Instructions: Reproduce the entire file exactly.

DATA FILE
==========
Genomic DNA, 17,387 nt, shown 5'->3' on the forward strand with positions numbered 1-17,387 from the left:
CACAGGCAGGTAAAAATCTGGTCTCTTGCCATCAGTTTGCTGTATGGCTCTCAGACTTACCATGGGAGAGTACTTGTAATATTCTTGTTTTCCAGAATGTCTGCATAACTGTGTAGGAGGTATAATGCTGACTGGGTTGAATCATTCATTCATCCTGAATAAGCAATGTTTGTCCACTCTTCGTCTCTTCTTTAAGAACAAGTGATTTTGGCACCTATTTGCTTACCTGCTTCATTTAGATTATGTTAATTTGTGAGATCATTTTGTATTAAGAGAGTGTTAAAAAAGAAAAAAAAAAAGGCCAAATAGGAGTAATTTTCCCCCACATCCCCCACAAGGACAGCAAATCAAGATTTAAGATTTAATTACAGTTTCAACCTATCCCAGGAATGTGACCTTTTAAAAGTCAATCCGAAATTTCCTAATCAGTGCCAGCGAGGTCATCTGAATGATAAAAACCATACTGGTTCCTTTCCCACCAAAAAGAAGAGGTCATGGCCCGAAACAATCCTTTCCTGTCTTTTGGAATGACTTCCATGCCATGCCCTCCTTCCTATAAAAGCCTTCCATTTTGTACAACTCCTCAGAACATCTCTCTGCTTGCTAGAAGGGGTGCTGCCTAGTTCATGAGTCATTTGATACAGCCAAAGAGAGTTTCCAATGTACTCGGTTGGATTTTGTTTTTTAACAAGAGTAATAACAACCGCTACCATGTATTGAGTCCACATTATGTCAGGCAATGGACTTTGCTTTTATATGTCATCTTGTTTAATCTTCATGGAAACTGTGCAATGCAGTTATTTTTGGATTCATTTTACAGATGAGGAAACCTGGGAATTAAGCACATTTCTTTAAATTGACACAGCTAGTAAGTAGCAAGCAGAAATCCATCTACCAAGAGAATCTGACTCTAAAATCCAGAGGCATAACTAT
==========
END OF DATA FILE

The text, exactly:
Genomic DNA, 17,387 nt, shown 5'->3' on the forward strand with positions numbered 1-17,387 from the left:
CACAGGCAGGTAAAAATCTGGTCTCTTGCCATCAGTTTGCTGTATGGCTCTCAGACTTACCATGGGAGAGTACTTGTAATATTCTTGTTTTCCAGAATGTCTGCATAACTGTGTAGGAGGTATAATGCTGACTGGGTTGAATCATTCATTCATCCTGAATAAGCAATGTTTGTCCACTCTTCGTCTCTTCTTTAAGAACAAGTGATTTTGGCACCTATTTGCTTACCTGCTTCATTTAGATTATGTTAATTTGTGAGATCATTTTGTATTAAGAGAGTGTTAAAAAAGAAAAAAAAAAAGGCCAAATAGGAGTAATTTTCCCCCACATCCCCCACAAGGACAGCAAATCAAGATTTAAGATTTAATTACAGTTTCAACCTATCCCAGGAATGTGACCTTTTAAAAGTCAATCCGAAATTTCCTAATCAGTGCCAGCGAGGTCATCTGAATGATAAAAACCATACTGGTTCCTTTCCCACCAAAAAGAAGAGGTCATGGCCCGAAACAATCCTTTCCTGTCTTTTGGAATGACTTCCATGCCATGCCCTCCTTCCTATAAAAGCCTTCCATTTTGTACAACTCCTCAGAACATCTCTCTGCTTGCTAGAAGGGGTGCTGCCTAGTTCATGAGTCATTTGATACAGCCAAAGAGAGTTTCCAATGTACTCGGTTGGATTTTGTTTTTTAACAAGAGTAATAACAACCGCTACCATGTATTGAGTCCACATTATGTCAGGCAATGGACTTTGCTTTTATATGTCATCTTGTTTAATCTTCATGGAAACTGTGCAATGCAGTTATTTTTGGATTCATTTTACAGATGAGGAAACCTGGGAATTAAGCACATTTCTTTAAATTGACACAGCTAGTAAGTAGCAAGCAGAAATCCATCTACCAAGAGAATCTGACTCTAAAATCCAGAGGCATAACTAT